For more than a decade, Bob Ross’ hit PBS show, “The Joy of Painting,” taught audiences how to create breathtaking landscapes dotted with “happy trees,” “almighty mountains” and “fluffy clouds.” And though the American artist died in 1995, his calm demeanor, mellifluous voice and upbeat attitude have ensured his enduring popularity to this day.
Now, reports Sarah Bahr for the New York Times, an interactive, $1.2 million exhibition in Indiana is paying homage to the prolific painter. Titled the “Bob Ross Experience,” the permanent installation is on view at the Minnetrista museum in Muncie, Indiana, where Ross filmed his television series between 1983 and 1994.
Open to visitors every Wednesday through Sunday, the show offers 15 masked visitors per hour the chance to explore Ross’ refurbished studio, which is located in the former WIPB public television station at the museum’s Lucius L. Ball House.
“We made it as close as possible to how it appeared when he filmed here,” George Buss, vice president of visitor experience at Minnetrista, tells the Times.
Among the items on display are Ross’ paintbrushes, easel and palette, as well as the Vicks VapoRub he used to clear his sinuses, his hair pick, his shirts and his keys. Unusually, visitors are allowed to touch and interact with a number of the replica objects featured.
“We really wanted people to be immersed in the space,” says Buss. “We have little discoverables everywhere, and we know people will find new things each time they visit.”
In addition to admiring the six Ross paintings on view in the “Bob Ross Experience,” fans can sign up for a $70 art workshop or stop by a related exhibition titled “Bob Ross at Home: Artist, Teacher, Friend.” As Brian Boucher reports for artnet News, the temporary show features “a few dozen” of Ross’ works, the majority of which are on loan from locals and have never previously been exhibited.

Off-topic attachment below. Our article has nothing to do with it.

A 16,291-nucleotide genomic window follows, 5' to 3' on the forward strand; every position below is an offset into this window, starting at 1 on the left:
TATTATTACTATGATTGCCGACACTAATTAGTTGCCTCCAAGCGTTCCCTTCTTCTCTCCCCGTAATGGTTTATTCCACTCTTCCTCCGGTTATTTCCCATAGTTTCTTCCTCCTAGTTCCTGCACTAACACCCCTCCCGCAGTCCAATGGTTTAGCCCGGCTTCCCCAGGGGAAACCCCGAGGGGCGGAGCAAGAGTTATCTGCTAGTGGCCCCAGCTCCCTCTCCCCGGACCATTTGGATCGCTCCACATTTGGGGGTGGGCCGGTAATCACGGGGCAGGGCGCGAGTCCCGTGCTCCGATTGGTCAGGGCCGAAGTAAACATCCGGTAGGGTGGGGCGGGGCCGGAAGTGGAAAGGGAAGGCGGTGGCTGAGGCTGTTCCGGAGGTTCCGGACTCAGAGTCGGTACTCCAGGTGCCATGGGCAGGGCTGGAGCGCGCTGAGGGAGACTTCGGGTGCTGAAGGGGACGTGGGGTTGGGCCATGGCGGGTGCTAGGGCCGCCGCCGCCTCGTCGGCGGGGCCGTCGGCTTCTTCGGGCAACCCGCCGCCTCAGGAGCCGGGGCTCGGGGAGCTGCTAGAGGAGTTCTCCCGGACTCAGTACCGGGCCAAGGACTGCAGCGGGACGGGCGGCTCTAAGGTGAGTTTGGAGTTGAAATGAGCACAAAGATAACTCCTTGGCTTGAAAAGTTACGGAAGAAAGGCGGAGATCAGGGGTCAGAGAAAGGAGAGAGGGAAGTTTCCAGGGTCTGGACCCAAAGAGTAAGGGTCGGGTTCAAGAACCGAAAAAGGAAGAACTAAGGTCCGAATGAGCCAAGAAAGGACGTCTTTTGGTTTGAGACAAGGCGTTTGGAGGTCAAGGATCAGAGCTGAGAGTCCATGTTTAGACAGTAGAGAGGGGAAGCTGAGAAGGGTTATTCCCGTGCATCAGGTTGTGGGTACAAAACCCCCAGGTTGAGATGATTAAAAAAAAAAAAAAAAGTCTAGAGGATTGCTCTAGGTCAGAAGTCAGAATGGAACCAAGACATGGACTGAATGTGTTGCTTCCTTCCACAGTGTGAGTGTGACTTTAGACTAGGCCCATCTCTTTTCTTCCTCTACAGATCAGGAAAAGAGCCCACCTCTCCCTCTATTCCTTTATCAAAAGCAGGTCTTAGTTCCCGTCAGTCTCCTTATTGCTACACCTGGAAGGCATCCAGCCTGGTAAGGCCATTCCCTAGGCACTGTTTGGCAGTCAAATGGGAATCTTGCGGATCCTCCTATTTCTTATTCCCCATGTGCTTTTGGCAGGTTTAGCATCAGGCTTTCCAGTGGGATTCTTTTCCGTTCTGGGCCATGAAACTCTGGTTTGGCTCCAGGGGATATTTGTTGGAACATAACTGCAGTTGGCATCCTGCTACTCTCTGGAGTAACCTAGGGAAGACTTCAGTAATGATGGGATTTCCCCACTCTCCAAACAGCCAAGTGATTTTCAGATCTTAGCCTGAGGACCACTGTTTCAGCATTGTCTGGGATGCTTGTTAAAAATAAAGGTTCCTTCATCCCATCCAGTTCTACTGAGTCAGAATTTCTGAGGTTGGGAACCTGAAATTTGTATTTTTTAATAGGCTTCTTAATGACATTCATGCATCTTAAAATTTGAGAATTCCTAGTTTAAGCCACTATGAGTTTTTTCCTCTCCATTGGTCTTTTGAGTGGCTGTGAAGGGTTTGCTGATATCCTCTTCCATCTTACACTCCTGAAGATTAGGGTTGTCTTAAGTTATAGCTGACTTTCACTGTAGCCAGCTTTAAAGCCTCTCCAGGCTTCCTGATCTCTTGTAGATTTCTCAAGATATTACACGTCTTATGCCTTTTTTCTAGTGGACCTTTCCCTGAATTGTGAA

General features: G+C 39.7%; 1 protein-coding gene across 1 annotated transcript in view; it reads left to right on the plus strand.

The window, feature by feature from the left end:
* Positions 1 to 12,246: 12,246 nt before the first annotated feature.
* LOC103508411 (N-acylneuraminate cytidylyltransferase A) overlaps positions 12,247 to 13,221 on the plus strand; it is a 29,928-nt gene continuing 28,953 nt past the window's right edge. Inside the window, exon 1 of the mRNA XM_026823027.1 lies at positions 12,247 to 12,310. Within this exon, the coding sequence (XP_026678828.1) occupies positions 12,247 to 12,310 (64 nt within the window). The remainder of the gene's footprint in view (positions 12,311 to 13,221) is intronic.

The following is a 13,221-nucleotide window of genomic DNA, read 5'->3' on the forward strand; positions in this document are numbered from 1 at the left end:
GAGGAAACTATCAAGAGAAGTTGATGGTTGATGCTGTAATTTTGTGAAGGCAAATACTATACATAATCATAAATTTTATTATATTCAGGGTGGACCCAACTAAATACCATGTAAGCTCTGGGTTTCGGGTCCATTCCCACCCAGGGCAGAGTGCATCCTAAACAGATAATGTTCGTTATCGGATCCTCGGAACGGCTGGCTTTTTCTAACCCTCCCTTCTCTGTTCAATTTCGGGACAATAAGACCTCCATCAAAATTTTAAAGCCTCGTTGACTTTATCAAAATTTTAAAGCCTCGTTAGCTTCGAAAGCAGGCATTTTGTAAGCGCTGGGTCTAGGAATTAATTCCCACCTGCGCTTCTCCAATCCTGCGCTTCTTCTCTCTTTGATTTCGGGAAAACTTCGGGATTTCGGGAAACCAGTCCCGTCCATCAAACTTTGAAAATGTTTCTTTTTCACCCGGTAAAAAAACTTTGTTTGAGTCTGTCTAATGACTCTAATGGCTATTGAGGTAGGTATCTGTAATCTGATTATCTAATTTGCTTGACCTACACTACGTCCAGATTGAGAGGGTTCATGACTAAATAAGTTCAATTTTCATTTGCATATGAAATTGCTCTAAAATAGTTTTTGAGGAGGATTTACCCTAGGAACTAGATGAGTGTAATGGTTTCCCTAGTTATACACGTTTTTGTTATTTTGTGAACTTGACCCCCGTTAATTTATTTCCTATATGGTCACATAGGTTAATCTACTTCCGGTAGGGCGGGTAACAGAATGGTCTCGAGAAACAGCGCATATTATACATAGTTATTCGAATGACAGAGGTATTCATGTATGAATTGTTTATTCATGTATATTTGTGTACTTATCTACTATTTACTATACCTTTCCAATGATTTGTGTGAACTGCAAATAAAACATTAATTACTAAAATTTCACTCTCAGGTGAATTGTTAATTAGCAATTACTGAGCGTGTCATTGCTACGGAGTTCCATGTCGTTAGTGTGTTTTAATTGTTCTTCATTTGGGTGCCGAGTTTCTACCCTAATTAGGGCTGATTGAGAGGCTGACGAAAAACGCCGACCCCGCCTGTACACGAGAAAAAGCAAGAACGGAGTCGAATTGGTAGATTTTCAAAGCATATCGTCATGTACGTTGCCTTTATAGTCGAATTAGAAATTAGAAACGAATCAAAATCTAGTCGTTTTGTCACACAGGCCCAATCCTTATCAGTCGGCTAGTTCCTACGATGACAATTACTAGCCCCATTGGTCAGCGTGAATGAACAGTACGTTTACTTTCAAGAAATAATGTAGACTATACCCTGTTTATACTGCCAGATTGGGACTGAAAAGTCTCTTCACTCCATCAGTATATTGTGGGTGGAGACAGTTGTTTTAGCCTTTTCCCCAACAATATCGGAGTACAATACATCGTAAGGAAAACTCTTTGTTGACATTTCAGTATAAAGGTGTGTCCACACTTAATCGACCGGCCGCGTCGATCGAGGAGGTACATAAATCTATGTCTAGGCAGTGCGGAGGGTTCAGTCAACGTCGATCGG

Per the Times, the Indiana extravaganza has already generated significant buzz: More than 100 zealous fans from across the country attended the exhibition’s sold-out opening on October 31; some visitors even participated in costume contests, dressing as painted landscapes or fun caricatures of the beloved painter.
“Bob Ross has an incredible, fearless creativity,” says Buss to artnet News. “There is a confidence and a positivity that no matter how bad it looks on the canvas, it’s gonna turn out. He takes what looks like a mistake and turns it into something beautiful, and he spends the entire time telling you that what he’s doing is not special, not heroic. It’s something you can do, too. So there’s an empowerment to be as powerful and as fearless as he is.”
Enthusiasm for Ross is nothing new, and in recent years, the television personality has actually appeared to be growing in popularity. In 2015, some 5.6 million people tuned in to a “Joy of Painting” marathon hosted by live streaming platform Twitch. Currently, the artist’s YouTube channel boasts more than four million subscribers.
Ross is also gaining acceptance within the art world after decades of dismissal as “kitsch.” Last spring, four of his works appeared in a group exhibition at the DePaul Art Museum in Chicago. Around the same time, the Smithsonian’s National Museum of American History acquired a number of the PBS host’s artworks and artifacts
“Put aside your prejudices of Bob Ross and think of him as a true artist,” DePaul curator Julie Rodrigues Widholm told the Art Newspaper’s Jason Foumberg last May. “I’ve been interested in his [cultural] ubiquity yet distance from the art world.”